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This is My Swamp: Prigozhin's Lesson for the West
When is it safer to betray Putin rather than support him & why this matters to our future.
If we lend credence to the speculation surrounding the downing of his plane, the fate of former Wagner PMC leader Yevgeny Prigozhin may not be as it initially appears and there is a chance of the ogre returning to his Kremlin swamp in the near future.
Examples of this include a cryptic poem displayed at Prigozhin’s grave hinting at the ambiguity of being dead or alive as well as his funeral being attended by what appears to look more like the wife of Prigozhin’s body double rather than that of Lyubov Prigozhina.
There’s also the “insider knowledge” of Dr Valery Solovey, a former professor at Moscow’s Institute of International Relations who speaks about Prigozhin’s body double being aboard the plane shot down by the personal sanction of president Vladmir Putin himself. This leaves the Wagner chief “alive, well, and free” as well as "preparing for revenge”.
And while none of these suspicions are as yet definitive, their spread underscores how strongly Prigozhin represents the potential for change within the Russian armed forces, and hopefully in the minds of the West who have still had a level of fear mixed in with the foolish hope of making peace.
Beyond Prigozhin, another dissenter within Putin’s ranks was Russian army general Sergey Surovikin who was recently sacked by Putin from his post as head of aerospace forces. In general, any symbols with some hint of change were either set aside like the above mentioned Surovikin, imprisoned like former FSB officer Igor “Strelkov” Girkin, or murdered like Prigozhin has allegedly been.
Of course, such bad outcomes mean that many potential change agents will shut up and obey, but this has to also be weighted against the likelihood of meeting the same Grim Reaper on the battlefield due to Russia’s military incompetence and growing losses, or getting one’s tongue cut for not licking Putin’s behind in as thorough of a manner.
That these aforementioned influential leaders within the Russian military chose to take their chances is already a sign that the motivation for doing so was stronger than to keep existing within Russia’s current Putinist framework.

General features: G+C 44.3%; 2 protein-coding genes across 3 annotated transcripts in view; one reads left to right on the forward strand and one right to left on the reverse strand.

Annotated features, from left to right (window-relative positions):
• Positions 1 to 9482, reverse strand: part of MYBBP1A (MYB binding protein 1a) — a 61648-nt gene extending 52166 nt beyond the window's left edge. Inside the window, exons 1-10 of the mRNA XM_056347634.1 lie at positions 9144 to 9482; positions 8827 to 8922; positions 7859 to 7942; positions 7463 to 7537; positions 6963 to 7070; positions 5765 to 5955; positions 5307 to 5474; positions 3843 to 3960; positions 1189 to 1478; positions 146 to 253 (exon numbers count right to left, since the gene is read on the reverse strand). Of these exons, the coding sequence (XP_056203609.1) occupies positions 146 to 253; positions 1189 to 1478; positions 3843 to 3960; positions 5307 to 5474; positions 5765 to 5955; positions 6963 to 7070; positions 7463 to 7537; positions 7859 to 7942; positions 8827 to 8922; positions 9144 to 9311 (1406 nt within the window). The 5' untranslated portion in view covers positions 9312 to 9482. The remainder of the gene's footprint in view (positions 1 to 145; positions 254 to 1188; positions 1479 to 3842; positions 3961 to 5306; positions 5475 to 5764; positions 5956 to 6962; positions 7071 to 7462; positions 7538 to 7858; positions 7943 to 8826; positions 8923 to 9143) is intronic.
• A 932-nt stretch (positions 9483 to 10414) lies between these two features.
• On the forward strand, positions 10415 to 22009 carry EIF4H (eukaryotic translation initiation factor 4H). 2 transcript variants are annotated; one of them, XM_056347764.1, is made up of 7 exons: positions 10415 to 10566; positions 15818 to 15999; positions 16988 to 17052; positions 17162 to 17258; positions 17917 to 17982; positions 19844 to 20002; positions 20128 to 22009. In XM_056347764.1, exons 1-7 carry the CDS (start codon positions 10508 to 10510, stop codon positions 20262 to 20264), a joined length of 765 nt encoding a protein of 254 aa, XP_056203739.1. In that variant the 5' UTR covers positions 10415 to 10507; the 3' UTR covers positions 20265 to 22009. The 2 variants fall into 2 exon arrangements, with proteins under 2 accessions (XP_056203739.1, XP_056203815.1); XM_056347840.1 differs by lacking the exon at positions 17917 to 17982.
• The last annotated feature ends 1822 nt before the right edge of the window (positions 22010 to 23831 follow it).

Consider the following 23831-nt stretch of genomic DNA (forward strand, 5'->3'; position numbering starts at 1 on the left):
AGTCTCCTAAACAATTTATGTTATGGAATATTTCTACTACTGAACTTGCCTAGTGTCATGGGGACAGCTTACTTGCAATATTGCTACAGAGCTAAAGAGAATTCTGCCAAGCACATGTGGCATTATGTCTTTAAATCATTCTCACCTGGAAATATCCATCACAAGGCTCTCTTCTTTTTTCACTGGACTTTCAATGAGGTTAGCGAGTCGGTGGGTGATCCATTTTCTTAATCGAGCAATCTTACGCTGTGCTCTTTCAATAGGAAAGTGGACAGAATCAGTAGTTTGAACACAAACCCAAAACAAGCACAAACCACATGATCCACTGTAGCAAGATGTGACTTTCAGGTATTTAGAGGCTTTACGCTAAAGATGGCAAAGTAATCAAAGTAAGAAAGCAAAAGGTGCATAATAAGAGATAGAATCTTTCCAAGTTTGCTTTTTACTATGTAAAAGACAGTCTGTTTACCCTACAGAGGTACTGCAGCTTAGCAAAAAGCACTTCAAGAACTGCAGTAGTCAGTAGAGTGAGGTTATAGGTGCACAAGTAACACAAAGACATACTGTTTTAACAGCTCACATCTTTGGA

Evidence of further dissent can be seen in the Wagner-run Telegram Channel “Grey Zone” (Not to be confused with Max Blumenthal’s pro-Russia far left rag) which labeled those who killed Prigozhin as “traitors'' though did not specify who these traitors are. That Ukrainians and other foreign enemy nations were not directly associated with such a distinction leaves a prominent target sign on the head of Putin and his government stooges.
Putin the Schoolyard Bully
More important than who Putin’s Kremlin goes after is the question of when? In the case of Prigozhin, it was only after the Wagner group was completely disarmed and separated that he was targeted for assassination. Were he to have been killed off before this dismantling, there would have been a good chance for his well equipped private army to advance into Moscow in a bout of vengeance.
The big takeaway here is that like a schoolyard bully, Putin is always ready to pick a fight with those unable to defend themselves. Ukraine falls into this paradigm as well due to Putin’s expectations of imminent surrender by a helpless former satellite of the once “glorious” Soviet Union and Russian Empire, but instead what they got were armed and motivated people ready to defend their country.
While Wagner is out of the picture for now, the real life Neo Nazis of the Rusich Group among those fighting against Ukraine are well armed enough themselves to bear fangs at Putin through Telegram on the day of Prigozhin’s plane crash: “Let this be a lesson for everyone. You always need to go to the end”
The Rusich Telegram went on to speak of various government betrayals, including how "the careers of two old degenerates cost more than the lives of 25 thousand Russian soldiers." They were, of course, pointing towards Putin loyalists: Minister of Defence, Sergei Shoigu, and Chief of the General Staff, Valery Gerasimov.
But one should not make the mistake of seeing these two human paperweights as having any personal agency since whatever decisions they make come directly from Putin himself.
Is Putin Stronger or Weaker?
And even though the larger Russian media apparatus is not as brave as the above examples, does this mean Putin is stronger after having avoided a Wagner coup attempt and allegedly killed its leader?